If it gets bad, Maron said, hospital personnel will come get you and bring you in — and isolate you. The hope is that treatment will help you recover enough to go home. He knows that’s not always the case. And he’s not taking any chances…

“One of my employees, who is a beloved guy here, got it in the community and came in,” he said. “We had him in our ER in isolation. We were monitoring him, and the decision was: ‘He seems to be doing a little bit better. We think we’re going to discharge him home under self-isolation and monitor him from there.’ But we wanted to wait another hour or two because we were just seeing a little indication that something’s not right.

“In that two hours, he decompensated so fast. He is one of the ones in the ICU on a ventilator. He’s fighting for his life. It goes that quick.”” (F)

“The announcement came one week after President Trump signed an $8.3 billion funding bill to combat the coronavirus crisis.

President Donald Trump declared a national emergency over the ongoing coronavirus disease 2019 (COVID-19) outbreak Friday afternoon.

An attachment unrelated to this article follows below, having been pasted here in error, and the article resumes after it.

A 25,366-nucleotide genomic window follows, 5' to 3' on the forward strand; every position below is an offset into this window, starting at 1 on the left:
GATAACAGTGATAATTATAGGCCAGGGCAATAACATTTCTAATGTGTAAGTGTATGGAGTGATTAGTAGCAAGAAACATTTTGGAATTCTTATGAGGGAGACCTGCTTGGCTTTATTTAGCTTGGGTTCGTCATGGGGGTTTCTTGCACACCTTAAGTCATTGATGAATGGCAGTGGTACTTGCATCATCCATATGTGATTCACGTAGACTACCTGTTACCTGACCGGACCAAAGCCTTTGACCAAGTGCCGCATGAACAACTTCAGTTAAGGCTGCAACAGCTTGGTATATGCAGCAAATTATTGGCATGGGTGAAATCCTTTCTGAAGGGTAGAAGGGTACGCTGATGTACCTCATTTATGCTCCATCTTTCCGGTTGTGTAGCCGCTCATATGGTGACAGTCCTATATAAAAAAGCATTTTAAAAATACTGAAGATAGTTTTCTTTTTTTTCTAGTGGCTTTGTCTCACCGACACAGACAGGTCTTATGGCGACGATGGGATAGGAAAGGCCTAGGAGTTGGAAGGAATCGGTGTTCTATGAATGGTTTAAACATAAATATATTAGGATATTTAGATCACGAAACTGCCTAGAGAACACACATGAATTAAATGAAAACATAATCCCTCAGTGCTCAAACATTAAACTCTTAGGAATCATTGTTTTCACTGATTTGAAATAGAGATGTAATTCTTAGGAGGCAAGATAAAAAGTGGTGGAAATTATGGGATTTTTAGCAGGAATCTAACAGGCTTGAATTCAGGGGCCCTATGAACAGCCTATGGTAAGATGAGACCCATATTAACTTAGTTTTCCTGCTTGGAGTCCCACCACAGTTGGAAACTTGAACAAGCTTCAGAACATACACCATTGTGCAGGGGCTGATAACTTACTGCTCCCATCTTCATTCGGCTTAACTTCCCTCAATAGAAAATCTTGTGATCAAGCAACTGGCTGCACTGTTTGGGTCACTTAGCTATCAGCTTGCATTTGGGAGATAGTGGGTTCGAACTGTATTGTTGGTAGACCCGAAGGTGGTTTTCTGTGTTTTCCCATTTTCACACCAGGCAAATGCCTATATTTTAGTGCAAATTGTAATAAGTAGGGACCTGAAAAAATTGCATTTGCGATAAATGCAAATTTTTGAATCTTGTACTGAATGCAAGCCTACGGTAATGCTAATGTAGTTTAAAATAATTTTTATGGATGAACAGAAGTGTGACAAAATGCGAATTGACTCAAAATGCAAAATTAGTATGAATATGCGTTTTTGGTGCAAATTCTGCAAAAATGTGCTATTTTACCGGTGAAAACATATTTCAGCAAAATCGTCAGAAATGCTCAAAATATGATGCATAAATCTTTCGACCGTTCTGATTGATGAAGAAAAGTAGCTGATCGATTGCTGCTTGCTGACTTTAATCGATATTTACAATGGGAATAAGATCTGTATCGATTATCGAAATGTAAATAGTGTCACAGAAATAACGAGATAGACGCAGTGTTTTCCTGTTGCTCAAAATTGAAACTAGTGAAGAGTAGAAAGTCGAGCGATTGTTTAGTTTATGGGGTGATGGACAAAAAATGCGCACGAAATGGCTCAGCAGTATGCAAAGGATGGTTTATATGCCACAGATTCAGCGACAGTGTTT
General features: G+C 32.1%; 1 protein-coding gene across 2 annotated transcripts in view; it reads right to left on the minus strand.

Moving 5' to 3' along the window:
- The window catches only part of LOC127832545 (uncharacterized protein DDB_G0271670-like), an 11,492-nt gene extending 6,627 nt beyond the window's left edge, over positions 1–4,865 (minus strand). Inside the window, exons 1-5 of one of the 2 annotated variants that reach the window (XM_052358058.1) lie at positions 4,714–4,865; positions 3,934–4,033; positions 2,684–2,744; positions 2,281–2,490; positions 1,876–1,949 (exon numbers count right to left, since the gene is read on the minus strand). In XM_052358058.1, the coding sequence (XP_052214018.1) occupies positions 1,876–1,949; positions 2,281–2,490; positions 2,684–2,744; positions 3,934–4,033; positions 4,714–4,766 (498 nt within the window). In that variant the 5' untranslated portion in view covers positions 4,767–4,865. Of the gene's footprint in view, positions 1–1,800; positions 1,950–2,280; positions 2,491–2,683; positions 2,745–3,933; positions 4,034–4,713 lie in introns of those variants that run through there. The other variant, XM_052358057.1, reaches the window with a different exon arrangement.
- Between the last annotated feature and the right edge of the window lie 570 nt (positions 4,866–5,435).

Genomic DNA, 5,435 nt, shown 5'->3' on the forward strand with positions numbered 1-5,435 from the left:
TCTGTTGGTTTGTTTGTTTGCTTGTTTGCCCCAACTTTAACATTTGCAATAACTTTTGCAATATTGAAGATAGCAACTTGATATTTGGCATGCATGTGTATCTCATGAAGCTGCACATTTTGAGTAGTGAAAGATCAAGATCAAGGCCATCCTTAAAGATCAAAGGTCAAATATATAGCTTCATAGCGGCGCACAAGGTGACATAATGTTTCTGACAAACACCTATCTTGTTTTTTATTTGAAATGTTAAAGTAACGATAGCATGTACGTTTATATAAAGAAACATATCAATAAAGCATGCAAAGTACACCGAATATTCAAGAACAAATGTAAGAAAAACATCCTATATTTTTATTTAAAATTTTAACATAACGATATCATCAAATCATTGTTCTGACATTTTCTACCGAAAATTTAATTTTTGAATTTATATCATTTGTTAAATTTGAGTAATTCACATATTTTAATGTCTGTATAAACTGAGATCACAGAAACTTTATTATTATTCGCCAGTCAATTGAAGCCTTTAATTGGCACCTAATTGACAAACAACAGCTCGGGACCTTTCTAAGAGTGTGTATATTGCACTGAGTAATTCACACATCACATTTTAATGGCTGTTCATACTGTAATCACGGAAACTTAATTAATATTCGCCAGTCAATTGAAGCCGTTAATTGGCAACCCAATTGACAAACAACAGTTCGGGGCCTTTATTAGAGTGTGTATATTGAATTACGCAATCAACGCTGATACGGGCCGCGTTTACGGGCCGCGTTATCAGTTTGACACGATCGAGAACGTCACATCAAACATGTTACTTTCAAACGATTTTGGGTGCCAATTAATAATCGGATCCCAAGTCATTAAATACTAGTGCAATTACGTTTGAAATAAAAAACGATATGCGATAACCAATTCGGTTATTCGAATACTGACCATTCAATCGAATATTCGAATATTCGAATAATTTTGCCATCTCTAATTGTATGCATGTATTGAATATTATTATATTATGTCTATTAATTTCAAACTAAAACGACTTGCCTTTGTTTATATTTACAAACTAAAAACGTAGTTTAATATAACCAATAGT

The declaration makes $50 billion available to fight the spread of COVID-19.

“In furtherance of the order, I’m asking every state to set up emergency operations centers effective immediately,” Trump said. “I’m also asking every hospital in this country to activate its emergency preparedness plan so that they can meet the needs of Americans everywhere.”

Trump said the declaration will allow Department of Human Services (HHS) Secretary Alex Azar to “waive provisions of applicable laws and regulations to give doctors, hospitals—all hospitals—and healthcare providers maximum flexibility to respond to the virus.”

Among the regulations waived under the declaration are restrictions on telehealth usage, the requirement that critical access hospitals have a 25-available-bed limit for patients, and a maximum length of stay of 96 hours for inpatients.